TDs accused of ‘opportunism’ after copying year-old Bill
Penrose clashes with Flanagan over plan to use wind turbines Bill
Independent TD Luke “Ming” Flanagan: accused Labour TD Willie Penrose of displaying “an unhealthy ownership of an issue”.
Independent TDs Mick Wallace, Luke “Ming” Flanagan and Clare Daly have been accused of “naked political opportunism” after they copied a year-old Bill from another deputy and tabled it in their own names.
The Bill, on wind turbines, was first tabled last November by Longford-Westmeath TD Willie Penrose.
Mr Penrose was an Independent TD at the time, but he has now been readmitted to the Labour parliamentary party.
However, Mr Wallace, Mr Flanagan and Ms Daly just last week tabled the same Bill word for word in their own names.
The only differences were in the titles, which updated the Bill from a 2012 Bill to a 2013 Bill, and slight changes in how it was presented.
The accompanying explanatory memorandum was also replicated in its entirety, aside from changes to the date.
Mr Penrose told The Irish Times Mr Flanagan informed him a number of weeks ago he intended to use the Bill.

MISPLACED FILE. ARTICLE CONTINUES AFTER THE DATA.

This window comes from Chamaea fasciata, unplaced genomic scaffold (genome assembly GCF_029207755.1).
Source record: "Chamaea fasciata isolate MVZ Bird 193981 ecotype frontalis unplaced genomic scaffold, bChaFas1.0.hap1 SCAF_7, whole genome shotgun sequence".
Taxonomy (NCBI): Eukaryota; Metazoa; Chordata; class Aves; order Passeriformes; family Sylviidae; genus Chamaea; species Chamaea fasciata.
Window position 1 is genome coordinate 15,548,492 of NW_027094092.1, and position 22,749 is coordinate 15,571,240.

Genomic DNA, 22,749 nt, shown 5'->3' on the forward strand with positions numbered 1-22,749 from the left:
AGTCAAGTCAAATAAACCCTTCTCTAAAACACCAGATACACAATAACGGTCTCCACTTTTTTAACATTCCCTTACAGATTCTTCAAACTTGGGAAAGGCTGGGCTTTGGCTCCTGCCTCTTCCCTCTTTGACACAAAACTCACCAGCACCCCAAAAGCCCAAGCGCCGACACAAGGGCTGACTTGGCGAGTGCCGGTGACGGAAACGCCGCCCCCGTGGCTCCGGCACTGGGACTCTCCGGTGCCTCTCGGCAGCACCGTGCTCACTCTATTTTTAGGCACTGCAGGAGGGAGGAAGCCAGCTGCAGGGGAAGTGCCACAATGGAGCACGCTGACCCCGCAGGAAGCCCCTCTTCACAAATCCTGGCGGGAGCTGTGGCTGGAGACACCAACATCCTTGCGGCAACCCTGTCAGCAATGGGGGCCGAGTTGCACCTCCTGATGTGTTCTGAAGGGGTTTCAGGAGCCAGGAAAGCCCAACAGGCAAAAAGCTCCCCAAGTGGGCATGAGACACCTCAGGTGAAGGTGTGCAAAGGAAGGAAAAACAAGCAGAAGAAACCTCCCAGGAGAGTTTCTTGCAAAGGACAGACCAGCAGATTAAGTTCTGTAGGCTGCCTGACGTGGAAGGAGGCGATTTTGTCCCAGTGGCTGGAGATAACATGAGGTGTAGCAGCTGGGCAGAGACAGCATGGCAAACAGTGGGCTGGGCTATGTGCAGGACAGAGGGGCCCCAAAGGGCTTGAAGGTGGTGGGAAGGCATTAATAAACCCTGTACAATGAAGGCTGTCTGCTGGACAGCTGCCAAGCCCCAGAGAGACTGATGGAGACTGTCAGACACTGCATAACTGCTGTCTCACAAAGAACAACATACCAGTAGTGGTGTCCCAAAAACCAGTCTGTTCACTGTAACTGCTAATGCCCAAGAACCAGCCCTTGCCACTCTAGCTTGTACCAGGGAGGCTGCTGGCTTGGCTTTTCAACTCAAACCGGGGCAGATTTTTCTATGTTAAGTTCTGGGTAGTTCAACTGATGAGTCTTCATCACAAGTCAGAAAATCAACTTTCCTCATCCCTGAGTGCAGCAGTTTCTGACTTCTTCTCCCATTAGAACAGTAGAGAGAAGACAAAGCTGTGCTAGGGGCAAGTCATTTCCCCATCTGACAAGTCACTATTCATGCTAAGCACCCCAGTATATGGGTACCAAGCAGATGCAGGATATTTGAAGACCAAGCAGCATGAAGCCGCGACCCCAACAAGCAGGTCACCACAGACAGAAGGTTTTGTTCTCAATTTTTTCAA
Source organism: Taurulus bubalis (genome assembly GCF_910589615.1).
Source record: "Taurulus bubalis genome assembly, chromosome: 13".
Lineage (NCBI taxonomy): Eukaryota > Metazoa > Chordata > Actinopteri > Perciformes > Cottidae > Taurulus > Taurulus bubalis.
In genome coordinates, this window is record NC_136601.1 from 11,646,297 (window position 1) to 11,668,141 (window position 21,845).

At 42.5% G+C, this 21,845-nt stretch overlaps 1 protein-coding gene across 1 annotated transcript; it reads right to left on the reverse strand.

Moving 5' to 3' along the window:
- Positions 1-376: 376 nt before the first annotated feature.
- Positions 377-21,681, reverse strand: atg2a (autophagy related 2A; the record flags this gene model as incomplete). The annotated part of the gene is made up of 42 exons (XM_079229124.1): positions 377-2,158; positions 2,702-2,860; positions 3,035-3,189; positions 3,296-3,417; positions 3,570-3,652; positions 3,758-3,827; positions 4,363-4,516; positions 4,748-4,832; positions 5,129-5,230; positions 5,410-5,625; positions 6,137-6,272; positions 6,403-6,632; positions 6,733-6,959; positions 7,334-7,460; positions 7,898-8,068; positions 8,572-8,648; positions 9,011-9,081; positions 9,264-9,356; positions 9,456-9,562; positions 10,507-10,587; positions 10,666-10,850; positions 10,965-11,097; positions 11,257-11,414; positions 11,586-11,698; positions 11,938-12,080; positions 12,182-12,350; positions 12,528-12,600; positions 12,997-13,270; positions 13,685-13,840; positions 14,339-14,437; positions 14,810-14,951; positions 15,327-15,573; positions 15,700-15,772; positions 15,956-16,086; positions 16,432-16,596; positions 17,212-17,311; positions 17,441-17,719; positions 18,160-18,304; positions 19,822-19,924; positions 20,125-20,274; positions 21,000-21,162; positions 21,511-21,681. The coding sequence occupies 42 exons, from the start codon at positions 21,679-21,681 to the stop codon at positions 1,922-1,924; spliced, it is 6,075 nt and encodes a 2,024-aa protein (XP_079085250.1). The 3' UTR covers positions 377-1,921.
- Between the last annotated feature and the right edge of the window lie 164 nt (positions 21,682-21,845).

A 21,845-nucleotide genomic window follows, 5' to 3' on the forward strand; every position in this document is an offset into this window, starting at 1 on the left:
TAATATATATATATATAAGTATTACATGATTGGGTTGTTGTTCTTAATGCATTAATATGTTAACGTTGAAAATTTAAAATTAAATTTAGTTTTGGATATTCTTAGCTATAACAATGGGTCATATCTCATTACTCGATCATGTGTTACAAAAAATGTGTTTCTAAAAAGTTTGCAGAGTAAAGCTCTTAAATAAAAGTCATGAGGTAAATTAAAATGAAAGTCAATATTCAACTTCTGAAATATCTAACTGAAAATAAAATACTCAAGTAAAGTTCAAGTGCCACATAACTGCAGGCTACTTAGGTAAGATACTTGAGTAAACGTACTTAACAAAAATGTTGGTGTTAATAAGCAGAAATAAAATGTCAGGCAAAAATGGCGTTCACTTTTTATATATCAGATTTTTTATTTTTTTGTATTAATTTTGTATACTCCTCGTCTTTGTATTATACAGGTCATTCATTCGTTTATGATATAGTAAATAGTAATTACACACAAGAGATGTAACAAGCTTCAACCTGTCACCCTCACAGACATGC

“He was on to me and he said: ‘I’m going to use your Bill’,” Mr Penrose said. “There’s nothing on the order paper that can be used to stop him. I was disgusted, I see it as nothing but naked political opportunism.
“I didn’t give anyone permission or authority to use my Bill. He said he looked forward to my support.”
Mr Penrose said he had carried out a substantial amount of work and research preparing his Bill, which aims to regulate the locations of wind turbines, and is angry other people are passing it off as their own.
He also said that although Mr Flanagan was in contact with him last month, he was completely unaware Mr Wallace and Ms Daly would also be publishing the Bill until they were distributed by Oireachtas authorities last Friday.
Mr Flanagan accused Mr Penrose of displaying “an unhealthy ownership of an issue”.
Backbench TDs from all sides of the Dáil can table so-called Private Members’ Bills, which are any Bills not introduced by the Government.
Under recent changes to Dáil procedures, TDs can publish their own Bills which may then be picked out of a lottery system and debated in the Dáil.
Mr Flanagan said copying the Bill, and tabling it under numerous names, increased the chances of it being selected.
In a statement, Mr Flanagan acknowledged the Bill had been drafted by Mr Penrose.
“The deputy is well entitled to feel astounded at my doubling up on his Bill, as this is indeed an unusual route to take,” Mr Flanagan said.